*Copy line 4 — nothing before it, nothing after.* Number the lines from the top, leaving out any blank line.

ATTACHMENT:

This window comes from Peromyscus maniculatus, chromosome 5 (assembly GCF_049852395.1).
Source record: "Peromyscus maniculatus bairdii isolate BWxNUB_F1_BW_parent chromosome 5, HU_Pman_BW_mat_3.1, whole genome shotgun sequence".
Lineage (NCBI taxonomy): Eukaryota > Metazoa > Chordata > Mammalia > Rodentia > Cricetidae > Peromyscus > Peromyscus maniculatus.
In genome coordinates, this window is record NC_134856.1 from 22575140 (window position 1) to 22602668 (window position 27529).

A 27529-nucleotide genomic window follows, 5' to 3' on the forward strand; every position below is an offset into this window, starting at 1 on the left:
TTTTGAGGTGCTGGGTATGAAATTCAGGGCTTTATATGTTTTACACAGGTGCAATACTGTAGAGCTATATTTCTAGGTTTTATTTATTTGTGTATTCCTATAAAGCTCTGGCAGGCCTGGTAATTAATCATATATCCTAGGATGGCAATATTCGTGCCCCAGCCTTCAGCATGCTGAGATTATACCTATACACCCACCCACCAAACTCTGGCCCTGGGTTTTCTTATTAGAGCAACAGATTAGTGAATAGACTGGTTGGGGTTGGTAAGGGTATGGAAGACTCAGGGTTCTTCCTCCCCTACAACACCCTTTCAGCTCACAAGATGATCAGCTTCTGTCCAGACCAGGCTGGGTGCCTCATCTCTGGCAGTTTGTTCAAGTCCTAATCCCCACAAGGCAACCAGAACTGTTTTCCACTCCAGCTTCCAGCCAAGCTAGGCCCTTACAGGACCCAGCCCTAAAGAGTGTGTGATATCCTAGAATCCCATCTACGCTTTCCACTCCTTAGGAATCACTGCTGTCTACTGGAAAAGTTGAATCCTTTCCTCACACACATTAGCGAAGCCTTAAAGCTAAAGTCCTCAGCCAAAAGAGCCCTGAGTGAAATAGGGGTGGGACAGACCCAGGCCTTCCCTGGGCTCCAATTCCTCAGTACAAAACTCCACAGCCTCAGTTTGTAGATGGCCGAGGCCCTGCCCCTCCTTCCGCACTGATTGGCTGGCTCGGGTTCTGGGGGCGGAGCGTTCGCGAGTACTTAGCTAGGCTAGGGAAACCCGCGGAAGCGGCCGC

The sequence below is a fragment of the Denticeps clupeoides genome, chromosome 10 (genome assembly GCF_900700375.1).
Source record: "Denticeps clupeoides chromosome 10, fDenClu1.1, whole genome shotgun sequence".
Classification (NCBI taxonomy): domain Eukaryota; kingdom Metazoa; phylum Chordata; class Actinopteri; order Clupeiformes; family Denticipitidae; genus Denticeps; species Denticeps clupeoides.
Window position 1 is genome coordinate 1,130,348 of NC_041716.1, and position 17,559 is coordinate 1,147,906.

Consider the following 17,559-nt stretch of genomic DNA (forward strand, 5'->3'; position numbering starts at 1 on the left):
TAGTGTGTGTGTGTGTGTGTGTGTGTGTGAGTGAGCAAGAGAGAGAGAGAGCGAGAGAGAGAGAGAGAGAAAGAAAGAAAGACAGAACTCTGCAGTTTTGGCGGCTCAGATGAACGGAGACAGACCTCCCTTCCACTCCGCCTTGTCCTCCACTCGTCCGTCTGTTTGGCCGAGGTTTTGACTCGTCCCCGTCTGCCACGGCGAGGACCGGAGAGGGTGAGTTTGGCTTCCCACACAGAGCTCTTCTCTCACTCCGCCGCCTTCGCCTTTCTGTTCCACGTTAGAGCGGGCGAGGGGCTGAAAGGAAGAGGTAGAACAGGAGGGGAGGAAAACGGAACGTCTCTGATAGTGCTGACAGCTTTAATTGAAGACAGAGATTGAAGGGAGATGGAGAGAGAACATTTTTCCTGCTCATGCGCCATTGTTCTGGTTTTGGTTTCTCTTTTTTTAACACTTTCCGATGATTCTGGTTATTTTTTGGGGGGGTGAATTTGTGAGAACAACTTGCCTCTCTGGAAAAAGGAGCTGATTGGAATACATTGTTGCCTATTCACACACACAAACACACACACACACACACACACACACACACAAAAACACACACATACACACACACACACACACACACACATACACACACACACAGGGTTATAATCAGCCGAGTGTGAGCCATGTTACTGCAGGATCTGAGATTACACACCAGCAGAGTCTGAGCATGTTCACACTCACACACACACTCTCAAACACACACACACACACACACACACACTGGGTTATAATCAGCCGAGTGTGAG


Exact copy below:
In genome coordinates, this window is record NC_134856.1 from 22575140 (window position 1) to 22602668 (window position 27529).